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Depictions of sex and abnormal sex can be traced back through the ages, predating the term “hentai”. Shunga, a Japanese term for erotic art, is thought to have and existed in some form since the Heian period. From the 16th to the 19th centuries, shunga works were suppressed by shōguns.[16] A well-known example is The Dream of the Fisherman’s Wife, which depicts a woman being stimulated by two octopuses. Shunga production fell with the introduction of pornographic photographs in the late 19th century.

To define erotic manga, a definition for manga is needed. While the Hokusai Manga uses the term “manga” in its title, it does not depict the story-telling aspect common to modern manga, as the images are unrelated. Due to the influence of pornographic photographs in the 19th and 20th centuries, the manga artwork was depicted by realistic characters. Osamu Tezuka helped define the modern look and form of manga, and was later proclaimed as the “God of Manga”.[17][18] His debut work New Treasure Island was released in 1947 as a comic book through Ikuei Publishing and sold over 400,000 copies,[17] though it was the popularity of Tezuka’s Astro Boy, Metropolis, and Jungle Emperor manga that would come to define the media. This story-driven manga style is distinctly unique from comic strips like Sazae-san, and story-driven works are now dominating shōjo and shōnen magazines.[17]

Adult themes in manga have existed since the 1940s, but some of these depictions were more realistic than the cartoon-cute characters popularized by Tezuka.[19] Early well-known “ero-gekiga” releases were Ero Mangatropa (1973), Erogenica (1975), and Alice (1977).[20]:135 The distinct shift in the style of Japanese pornographic comics from realistic to cartoon-cute characters is accredited to Azuma Hideo, “The Father of Lolicon”.[19] In 1979, he penned Cybele, which offered the first commentary on unrealistic depictions of sexual acts between Tezuka-style characters. This would start a pornographic manga movement.[19] The lolicon boom of the 1980s saw the rise of magazines such as the anthologies Lemon People and Petit Apple Pie.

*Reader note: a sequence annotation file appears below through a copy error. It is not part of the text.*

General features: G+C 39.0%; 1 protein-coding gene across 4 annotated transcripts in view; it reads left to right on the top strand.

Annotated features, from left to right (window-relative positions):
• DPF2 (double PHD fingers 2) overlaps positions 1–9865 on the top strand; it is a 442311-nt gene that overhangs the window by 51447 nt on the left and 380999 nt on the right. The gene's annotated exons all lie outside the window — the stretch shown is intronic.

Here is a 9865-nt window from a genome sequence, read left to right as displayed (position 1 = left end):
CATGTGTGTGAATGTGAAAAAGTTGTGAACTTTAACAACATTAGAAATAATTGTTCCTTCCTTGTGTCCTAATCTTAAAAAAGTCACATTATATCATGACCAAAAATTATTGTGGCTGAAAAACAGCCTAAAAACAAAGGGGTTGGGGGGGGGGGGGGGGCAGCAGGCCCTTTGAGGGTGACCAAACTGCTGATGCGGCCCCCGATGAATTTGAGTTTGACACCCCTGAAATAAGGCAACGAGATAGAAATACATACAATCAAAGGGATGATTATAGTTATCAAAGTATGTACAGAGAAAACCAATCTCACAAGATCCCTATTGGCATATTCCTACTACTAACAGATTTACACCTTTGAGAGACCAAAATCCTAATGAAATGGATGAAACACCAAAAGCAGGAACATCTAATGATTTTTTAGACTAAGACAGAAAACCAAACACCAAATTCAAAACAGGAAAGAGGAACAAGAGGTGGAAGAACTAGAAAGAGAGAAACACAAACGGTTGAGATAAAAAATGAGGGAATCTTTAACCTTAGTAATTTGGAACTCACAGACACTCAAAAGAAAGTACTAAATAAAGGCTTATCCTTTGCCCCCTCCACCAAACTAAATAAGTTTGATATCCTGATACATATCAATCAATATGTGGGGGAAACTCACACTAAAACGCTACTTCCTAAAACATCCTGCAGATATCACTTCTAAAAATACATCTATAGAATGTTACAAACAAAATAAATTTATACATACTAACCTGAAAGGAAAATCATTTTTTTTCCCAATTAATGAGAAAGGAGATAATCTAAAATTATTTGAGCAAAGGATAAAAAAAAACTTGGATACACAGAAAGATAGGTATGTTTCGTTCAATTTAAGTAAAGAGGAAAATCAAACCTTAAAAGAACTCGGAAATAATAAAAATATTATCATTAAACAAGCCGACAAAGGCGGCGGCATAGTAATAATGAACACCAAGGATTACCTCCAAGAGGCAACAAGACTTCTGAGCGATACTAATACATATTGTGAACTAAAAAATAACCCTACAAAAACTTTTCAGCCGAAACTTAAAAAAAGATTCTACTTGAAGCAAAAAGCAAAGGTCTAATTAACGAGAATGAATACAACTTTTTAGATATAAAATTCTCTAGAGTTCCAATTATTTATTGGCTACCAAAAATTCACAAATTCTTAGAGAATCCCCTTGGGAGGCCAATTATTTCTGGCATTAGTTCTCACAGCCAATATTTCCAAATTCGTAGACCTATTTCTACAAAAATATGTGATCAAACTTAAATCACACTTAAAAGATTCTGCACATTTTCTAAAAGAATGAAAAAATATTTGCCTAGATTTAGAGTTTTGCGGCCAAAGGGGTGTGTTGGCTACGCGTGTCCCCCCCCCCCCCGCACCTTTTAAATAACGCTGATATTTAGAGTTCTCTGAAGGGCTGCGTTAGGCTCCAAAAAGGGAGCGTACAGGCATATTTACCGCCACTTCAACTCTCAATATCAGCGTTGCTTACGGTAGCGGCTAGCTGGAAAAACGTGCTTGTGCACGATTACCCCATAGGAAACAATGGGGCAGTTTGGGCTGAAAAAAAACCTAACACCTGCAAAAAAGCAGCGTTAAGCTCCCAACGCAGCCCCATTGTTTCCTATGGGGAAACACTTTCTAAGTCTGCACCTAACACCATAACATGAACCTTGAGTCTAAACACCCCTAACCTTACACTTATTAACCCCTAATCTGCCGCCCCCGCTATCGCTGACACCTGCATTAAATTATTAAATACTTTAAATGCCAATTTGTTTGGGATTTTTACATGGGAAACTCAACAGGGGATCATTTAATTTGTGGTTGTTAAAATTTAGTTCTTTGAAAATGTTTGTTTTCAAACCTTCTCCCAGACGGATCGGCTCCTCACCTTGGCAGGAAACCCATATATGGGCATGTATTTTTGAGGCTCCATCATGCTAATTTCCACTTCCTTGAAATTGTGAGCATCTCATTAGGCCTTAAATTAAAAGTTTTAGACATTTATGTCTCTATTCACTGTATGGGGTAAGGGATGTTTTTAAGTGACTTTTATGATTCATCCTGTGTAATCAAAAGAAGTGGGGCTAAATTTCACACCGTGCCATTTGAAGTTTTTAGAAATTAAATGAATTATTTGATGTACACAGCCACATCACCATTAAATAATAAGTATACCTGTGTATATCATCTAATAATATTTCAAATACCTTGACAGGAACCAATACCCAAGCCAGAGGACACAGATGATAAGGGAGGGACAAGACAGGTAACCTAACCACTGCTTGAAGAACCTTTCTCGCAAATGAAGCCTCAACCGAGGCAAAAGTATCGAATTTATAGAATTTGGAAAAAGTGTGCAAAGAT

The publication of erotic materials in the United States can be traced back to at least 1990, when IANVS Publications printed its first Anime Shower Special.[21] In March 1994, Antarctic Press released Bondage Fairies, an English translation of Insect Hunter.[21]

Outside of Japan, hentai (変態 or へんたい; About this soundlisten (help·info) English: /ˈhɛntaɪ/; lit. “pervert”) is anime and manga pornography. In the Japanese language, however, “hentai” is not a genre of media but any type of perverse or bizarre sexual desire or act. For example, outside of Japan a work depicting lesbian sex might be described as “yuri hentai”, but in Japan it would just be described as “yuri”.